Light Infantry

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Military Uniform Prints of Light Infantry, Ox and Bucks, King's Own Yorkshire and Duke of Cornwall Light Infantry, and the Rifle Brigade by Harry Payne , published by Cranston Fine Arts.


Duke of Cornwall Light Infantry by Harry Payne.


Duke of Cornwall Light Infantry by Harry Payne.

Item Code : UN0029Duke of Cornwall Light Infantry by Harry Payne. - Editions Available
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Kings Own Yorkshire Light Infantry by Harry Payne.


Kings Own Yorkshire Light Infantry by Harry Payne.

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Durham Light Infantry by Harry Payne.


Durham Light Infantry by Harry Payne.

Item Code : UN0030Durham Light Infantry by Harry Payne. - Editions Available
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Shropshire Light Infantry by Harry Payne.


Shropshire Light Infantry by Harry Payne.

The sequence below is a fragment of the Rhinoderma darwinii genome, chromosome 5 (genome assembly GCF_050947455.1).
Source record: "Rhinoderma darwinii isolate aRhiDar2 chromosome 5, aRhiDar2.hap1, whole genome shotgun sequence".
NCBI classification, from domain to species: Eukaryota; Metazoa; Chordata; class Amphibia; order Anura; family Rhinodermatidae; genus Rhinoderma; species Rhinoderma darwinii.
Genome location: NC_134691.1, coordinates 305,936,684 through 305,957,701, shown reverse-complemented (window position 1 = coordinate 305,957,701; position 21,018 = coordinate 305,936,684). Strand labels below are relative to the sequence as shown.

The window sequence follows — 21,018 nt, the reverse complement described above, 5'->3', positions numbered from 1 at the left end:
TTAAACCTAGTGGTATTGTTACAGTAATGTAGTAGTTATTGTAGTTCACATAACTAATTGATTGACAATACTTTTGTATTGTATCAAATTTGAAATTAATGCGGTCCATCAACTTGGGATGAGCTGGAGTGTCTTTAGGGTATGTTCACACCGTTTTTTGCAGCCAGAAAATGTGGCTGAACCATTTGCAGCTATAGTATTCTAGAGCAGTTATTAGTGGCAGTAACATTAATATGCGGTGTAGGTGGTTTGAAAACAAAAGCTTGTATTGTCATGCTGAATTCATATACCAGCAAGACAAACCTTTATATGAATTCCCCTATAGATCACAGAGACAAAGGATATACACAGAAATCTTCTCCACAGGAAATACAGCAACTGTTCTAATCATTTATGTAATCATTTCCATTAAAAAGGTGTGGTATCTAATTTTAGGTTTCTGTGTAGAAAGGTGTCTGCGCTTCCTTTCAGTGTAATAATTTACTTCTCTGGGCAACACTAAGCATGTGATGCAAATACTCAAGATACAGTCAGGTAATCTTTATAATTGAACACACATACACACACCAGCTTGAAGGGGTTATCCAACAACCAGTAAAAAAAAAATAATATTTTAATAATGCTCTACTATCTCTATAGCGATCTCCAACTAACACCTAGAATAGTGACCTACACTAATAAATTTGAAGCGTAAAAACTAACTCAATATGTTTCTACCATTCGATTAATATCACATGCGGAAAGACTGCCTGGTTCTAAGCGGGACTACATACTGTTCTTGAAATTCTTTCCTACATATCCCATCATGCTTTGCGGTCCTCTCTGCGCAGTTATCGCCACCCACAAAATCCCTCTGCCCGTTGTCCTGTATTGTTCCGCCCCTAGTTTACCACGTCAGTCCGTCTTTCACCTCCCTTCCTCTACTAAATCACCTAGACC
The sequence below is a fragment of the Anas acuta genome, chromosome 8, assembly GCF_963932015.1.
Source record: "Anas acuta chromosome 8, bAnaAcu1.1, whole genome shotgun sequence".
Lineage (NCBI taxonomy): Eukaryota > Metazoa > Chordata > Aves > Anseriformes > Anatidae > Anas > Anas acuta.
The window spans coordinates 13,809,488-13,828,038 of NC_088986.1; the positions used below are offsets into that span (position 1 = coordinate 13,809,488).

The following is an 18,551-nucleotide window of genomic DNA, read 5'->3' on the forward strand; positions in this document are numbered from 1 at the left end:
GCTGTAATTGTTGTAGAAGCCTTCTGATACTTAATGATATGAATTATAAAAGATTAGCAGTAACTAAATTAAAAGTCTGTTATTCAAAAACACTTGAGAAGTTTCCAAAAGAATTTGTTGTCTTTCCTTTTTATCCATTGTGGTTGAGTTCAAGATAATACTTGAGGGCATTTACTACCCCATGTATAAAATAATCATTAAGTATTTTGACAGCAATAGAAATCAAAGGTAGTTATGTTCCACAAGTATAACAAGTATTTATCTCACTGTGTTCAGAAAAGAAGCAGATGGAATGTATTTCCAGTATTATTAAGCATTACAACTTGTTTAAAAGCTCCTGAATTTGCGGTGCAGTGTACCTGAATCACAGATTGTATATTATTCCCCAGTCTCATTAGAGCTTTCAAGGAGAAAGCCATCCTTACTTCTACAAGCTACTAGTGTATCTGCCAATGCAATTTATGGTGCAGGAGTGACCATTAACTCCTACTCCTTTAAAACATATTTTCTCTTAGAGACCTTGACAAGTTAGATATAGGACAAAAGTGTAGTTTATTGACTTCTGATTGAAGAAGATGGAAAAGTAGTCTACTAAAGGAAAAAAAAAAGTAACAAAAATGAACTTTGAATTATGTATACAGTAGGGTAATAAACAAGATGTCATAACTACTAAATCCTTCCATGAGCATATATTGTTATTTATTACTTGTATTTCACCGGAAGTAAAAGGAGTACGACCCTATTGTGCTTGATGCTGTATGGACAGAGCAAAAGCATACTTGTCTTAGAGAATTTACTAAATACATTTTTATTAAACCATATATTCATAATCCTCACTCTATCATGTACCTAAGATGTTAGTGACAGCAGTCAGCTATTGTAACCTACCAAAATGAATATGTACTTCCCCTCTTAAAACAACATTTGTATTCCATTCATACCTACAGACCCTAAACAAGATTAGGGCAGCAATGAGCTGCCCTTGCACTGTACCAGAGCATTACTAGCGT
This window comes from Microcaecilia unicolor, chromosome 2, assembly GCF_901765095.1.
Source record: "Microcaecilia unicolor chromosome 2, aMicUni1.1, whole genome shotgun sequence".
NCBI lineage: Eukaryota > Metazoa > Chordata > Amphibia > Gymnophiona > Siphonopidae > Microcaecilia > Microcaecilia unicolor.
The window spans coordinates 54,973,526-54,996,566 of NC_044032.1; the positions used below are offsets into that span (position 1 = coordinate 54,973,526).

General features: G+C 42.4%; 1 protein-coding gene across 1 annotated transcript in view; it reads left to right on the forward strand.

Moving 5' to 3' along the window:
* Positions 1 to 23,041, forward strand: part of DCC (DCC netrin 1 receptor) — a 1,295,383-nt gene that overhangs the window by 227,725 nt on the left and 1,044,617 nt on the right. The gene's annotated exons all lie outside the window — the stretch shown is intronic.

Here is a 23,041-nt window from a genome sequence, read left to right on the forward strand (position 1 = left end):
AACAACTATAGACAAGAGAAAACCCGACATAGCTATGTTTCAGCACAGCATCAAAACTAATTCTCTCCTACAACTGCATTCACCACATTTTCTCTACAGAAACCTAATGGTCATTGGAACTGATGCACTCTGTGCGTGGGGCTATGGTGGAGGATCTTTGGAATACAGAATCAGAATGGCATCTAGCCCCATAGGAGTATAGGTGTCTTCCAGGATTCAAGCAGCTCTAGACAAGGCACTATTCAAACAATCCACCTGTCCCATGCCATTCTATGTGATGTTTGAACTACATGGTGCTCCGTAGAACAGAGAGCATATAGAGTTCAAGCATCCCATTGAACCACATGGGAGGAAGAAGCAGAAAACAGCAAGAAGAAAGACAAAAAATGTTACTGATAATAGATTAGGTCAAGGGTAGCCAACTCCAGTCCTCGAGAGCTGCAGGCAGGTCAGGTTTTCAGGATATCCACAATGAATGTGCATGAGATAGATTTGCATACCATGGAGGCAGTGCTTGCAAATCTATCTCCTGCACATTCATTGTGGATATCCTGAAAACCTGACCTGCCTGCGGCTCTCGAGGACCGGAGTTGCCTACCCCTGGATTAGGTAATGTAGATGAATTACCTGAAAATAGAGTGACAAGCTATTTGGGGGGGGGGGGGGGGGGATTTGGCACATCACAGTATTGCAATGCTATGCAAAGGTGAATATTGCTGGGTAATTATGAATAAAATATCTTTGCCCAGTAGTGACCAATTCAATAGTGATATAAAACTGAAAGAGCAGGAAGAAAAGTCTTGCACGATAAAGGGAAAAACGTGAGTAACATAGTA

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Duke Of Cornwall’s Light Infantry       The two battalions forming this regiment both had West Country county titles before the amalgamation of 1881, previous to which date they had been simply “linked.”  The 1st battalion (the 32nd) was styled the “Cornwall Light Infantry” (receiving its county title in 1782, and the Light Infantry designation in1858), the 2nd, the 46th (the South Devonshire), was raised in 1702 as Colonel George Villiers’ Regiment of Marines.    The 32nd was commanded in turn by Fox and Borr, and served afloat until 1713, when it was disbanded, but speedily reappeared as a regular Line regiment on the Irish establishment.  During its marine service it had served in the Cadiz expedition, and at Vigo Bay; in the defence of Gibralter in 1704, and in Spain afterwards under Peterborough and Galway.    It is reported to have fought at Dettingen and Fontenoy, returning to England to take part in the suppression of the Jacobite Rebellion of 1748’ but it soon returned to the Continent, to be under fire again at Val and other battles of the campaign.   From 1796 to 1798 it was at St. Domingo, where the loss in the first year to the regiment was 32 officers and nearly 1,000 men.  Its next war services were at Copenhagen in 1807, and Cadiz; then in the Peninsula at Roleia and Vimiera,and later on at Corruna; transferred to Walcheren, the 32nd suffered loss like other regiments, but returning to the Peninsula, did good service at Badajoz, at Salamanca and the Arapeles, at Burgos, Pampeluna, the Pyrenees, Nivelle, the Nive, and Orthes.  Nine of these names and “Peninsula” form the first on the regimental roll of fame; with “Dominica,” which came from the 46th.    Returning home at the peace, the regiment formed part of Picton’s Division in the campaign of 1815, and was present at Quatre Bras, Waterloo (when Kempt fell), and the occupation of Paris.   No further active service was undergone until between 1830-41, against the insurgents in Canada, when Lieutenant Weir was treacherously murdered; but in 1846 and 32nd embarked for India, and shared in the glories and dangers of Mooltan, Sorajkhoond, and Goojerat.  But the most glorious record of the 1st battalion of the Duke of Cornwell’s Light Infantry is that of the Mutiny.  Armed but with the “Brown Bess,” it held the Residency at Lucknow until relieved by Havelock, while a detachment of seventy men at Cawnpore, under Captain Moore, died the death of brave men, when treacherously betrayed into Nana Sahib’s hands.  Under Maxwell it fought at Calpee, Lucknow and Cawnpore (again), and in Oude and the Trans-Gorgra operations. Victoria Crosses were won at this time by Lieutenant  S. H. Lawrence, Captain H. G. Browne, Coporal W. Oxenham, and Private W. Dowling.    The 2nd battalion of the regiment existed from 1756 to 1763 (when it became the 71st), another was formed about 1796 and disbanded about 1802 and another existed from 1804 to 1814.    The present 2nd battalion (the 46th) arose thus:-With the increase to the Army and the Navy in 1741, appear regiments numbered from the 54th to the 60th.  One of these, the 57th, was present at the battle of Gladsmuir, near Prestonpans, and Falkirk; and on the general reduction of the army in 1748, when one Line and ten marine regiments were disbanded, it became the 46th, and wore yellow facings.       In 1757 it sailed for America, and suffered severely in the abortive attempt on Fort Ticonderoga, the siege of Fort Niagara, and the attack on Fort Leir during the conquest of Canada.  Thence it sailed to form part of the expedition against Martinique, Grenada, St. Lucia, and Havannah.  Returning to Great Britain, after a short stay it left again for America, where it landed in 1776, and took part in the battles of Long Island, White Plains, Fort Washington, Pecks Hill, Brandywine, Germanstown, and Monmouth Court House.         After a night attack made by the Light company (then forming with other such units a “light battalion”), shortly after Brandywine, in which some three hundred Americans were bayoneted, the enemy declared it would give no quarter to their assailants, whereupon the survivors of the attacking party dyed their feathers red to prevent others suffering in their stead.  The right for the Light company of the 46th to wear the red feather was confirmed in 1833, and, on the abolition of “light companies,” the whole battalion wore a red ball on the shako.   In 1778 the 46th embarked for St. Lucia; there it again distinguished itself, and was permitted in consequence to wear a white plume instead of the red and white tuft usually worn; but the light company still wore the white feather.   It took part in suppressing the Carib Insurrection of 1795, which, insignificant as it was, led to thirteen engagements and a loss of four-fifths of the regimental strength.  Its next active service was at Dominica in 1805.  There, attacked by a much more stronger body of French from Roseau, the 46th defended the town with the greatest bravery until obliged to abandon it and march across the island to Fort Prince Rupert.  For this gallant conduct against great odds the 46th was authorised to wear “Dominica” on the colours.  Detachments also served in a small naval engagement in 1806, and two years later took part in the capture of Martinique and Guadaloupe.  The regiment was in New South Wales and India from 1813 to 1832, seeing much trying service against bushrangers, etc., on the one station, and Mahratta insurgents on the other.     Present in the Crimean War, “Sevastopol” was added to the list of honours; and finally the regiment took an active part in the Egyptian campaign of 1882, where it fought at the two battles of Kassasin and Tel-el-Kebir. And shared in the Nile campaign of 1884-85.   When the regiments were numbered in 1751, the 32nd wore white facings and green linings to the coats.  The 46th wore yellow facings in 1881; now both wear white.  The buttons bear the bugle and Duke of Cornwall’s coronet; the collar the county badge, also coroneted, with the motto, “One and All.”  The helmet-plate has across the bugle-strap two red feathers (from the 46th), with below the turreted arch (in commemoration of the defence of Lucknow, in which the 32nd took so distinguished a part).  The Sphinx and “Egypt” appeared formerly on the appointments of the 46th.  The “United Red and White Rose” is the territorial badge.   The Militia battalion is the Royal Cornwall Rangers (1760), which was the first to volunteer for service in Ireland, when the men seem to have worn red, with blue facings.  In 1875 they were titled the “The Duke of Cornwall’s Own,” and were equipped as rifles, in green with black facings; in 1881 they ceased to be rifles.   The Volunteer battalions are the 1st Cornwall, Falmouth (grey and scarlet), the 2nd Cornwall, Bodmin (scarlet and white).   The 32nd seem to have had no pet name; but the 46th have been called “Murray’s Bucks,” after their colonel; the “Surprisers,” after the attack on Wayne’s brigade in 1777, when the red tuft was won; and the “Lacedemonians,” from their then colonel having once, when under fire, made a lengthy speech about the discipline of those people.   The depot is at Bodmin.